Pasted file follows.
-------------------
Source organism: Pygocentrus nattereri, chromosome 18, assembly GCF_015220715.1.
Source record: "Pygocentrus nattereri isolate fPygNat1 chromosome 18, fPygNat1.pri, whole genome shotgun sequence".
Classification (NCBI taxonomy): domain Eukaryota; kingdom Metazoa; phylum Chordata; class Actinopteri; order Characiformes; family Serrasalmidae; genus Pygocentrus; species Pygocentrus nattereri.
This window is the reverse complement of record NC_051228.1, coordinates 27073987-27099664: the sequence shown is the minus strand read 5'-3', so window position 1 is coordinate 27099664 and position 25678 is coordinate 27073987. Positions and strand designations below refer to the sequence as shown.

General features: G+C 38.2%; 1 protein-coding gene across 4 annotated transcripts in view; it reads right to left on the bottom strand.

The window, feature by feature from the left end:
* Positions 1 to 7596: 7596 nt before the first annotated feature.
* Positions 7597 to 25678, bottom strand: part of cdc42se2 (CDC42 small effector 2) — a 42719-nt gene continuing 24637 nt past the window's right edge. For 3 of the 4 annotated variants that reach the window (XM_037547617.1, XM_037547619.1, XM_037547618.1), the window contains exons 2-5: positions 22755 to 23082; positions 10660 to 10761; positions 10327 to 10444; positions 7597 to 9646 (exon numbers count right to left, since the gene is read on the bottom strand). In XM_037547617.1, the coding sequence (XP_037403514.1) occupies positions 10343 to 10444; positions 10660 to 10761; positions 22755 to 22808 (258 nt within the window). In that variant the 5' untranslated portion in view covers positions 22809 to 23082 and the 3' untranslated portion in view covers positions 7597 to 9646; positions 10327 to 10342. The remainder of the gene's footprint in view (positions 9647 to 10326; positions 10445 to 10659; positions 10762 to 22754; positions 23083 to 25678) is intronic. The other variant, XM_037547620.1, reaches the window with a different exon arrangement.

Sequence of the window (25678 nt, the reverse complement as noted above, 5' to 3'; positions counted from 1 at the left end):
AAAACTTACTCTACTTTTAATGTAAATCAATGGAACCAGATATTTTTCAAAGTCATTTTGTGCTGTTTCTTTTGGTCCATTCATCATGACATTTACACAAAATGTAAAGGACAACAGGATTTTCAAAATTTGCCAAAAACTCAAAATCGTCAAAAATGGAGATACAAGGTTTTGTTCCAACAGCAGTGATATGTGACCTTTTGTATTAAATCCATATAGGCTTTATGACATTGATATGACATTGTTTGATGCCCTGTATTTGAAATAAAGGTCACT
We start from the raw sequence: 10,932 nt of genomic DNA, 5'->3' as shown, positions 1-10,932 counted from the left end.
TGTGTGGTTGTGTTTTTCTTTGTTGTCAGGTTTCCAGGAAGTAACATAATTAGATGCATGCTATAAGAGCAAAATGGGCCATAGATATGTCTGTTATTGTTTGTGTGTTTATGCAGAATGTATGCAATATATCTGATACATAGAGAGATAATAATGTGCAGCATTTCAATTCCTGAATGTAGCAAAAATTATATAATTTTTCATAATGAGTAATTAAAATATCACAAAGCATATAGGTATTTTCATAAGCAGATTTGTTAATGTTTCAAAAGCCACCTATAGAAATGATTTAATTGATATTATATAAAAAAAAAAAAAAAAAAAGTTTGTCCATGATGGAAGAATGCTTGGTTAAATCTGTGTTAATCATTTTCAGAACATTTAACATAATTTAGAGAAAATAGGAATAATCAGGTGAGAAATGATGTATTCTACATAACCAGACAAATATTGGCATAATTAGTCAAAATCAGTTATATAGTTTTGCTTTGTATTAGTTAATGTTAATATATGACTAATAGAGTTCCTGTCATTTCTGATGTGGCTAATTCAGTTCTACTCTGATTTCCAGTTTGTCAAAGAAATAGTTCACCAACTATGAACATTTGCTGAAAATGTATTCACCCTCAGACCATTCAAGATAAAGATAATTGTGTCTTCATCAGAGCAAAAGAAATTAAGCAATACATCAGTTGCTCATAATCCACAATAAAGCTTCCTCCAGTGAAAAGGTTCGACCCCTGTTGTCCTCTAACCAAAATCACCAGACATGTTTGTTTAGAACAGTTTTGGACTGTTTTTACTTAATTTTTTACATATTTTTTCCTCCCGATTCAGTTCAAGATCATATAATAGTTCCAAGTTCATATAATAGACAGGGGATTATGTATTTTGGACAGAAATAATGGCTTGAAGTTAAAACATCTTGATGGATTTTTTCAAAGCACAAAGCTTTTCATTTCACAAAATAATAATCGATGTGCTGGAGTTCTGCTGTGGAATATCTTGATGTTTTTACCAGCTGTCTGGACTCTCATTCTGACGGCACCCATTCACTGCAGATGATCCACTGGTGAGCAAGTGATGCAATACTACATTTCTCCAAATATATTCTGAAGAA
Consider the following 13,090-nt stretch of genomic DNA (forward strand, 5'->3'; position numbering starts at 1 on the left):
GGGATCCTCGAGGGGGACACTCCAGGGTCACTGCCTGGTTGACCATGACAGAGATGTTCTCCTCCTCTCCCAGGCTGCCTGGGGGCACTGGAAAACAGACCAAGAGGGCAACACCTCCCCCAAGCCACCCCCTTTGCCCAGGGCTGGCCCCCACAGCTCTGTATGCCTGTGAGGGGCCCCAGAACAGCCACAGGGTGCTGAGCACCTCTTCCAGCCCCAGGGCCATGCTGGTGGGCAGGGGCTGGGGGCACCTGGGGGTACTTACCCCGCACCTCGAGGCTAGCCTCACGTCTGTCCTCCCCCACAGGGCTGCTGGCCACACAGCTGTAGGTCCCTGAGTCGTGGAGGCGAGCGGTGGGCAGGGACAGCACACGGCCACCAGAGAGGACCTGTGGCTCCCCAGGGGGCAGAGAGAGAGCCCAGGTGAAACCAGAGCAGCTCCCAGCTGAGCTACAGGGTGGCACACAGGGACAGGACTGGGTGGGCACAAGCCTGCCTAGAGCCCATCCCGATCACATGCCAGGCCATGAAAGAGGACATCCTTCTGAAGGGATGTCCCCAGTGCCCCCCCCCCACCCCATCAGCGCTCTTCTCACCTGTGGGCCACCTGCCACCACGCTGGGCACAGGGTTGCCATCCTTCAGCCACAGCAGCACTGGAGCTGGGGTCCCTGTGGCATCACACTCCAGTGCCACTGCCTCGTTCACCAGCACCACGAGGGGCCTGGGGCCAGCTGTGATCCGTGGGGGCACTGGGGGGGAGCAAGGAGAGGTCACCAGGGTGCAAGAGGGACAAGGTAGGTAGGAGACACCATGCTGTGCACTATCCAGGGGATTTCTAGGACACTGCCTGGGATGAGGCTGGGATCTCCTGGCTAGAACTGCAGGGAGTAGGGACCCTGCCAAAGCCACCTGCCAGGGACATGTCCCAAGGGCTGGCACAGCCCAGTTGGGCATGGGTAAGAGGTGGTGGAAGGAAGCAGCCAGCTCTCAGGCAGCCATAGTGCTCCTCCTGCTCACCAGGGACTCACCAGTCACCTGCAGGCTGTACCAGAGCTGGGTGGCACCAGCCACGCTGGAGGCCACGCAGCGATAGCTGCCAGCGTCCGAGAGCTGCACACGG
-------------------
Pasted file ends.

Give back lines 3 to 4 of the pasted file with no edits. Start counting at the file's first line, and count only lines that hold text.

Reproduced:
Classification (NCBI taxonomy): domain Eukaryota; kingdom Metazoa; phylum Chordata; class Actinopteri; order Characiformes; family Serrasalmidae; genus Pygocentrus; species Pygocentrus nattereri.
This window is the reverse complement of record NC_051228.1, coordinates 27073987-27099664: the sequence shown is the minus strand read 5'-3', so window position 1 is coordinate 27099664 and position 25678 is coordinate 27073987. Positions and strand designations below refer to the sequence as shown.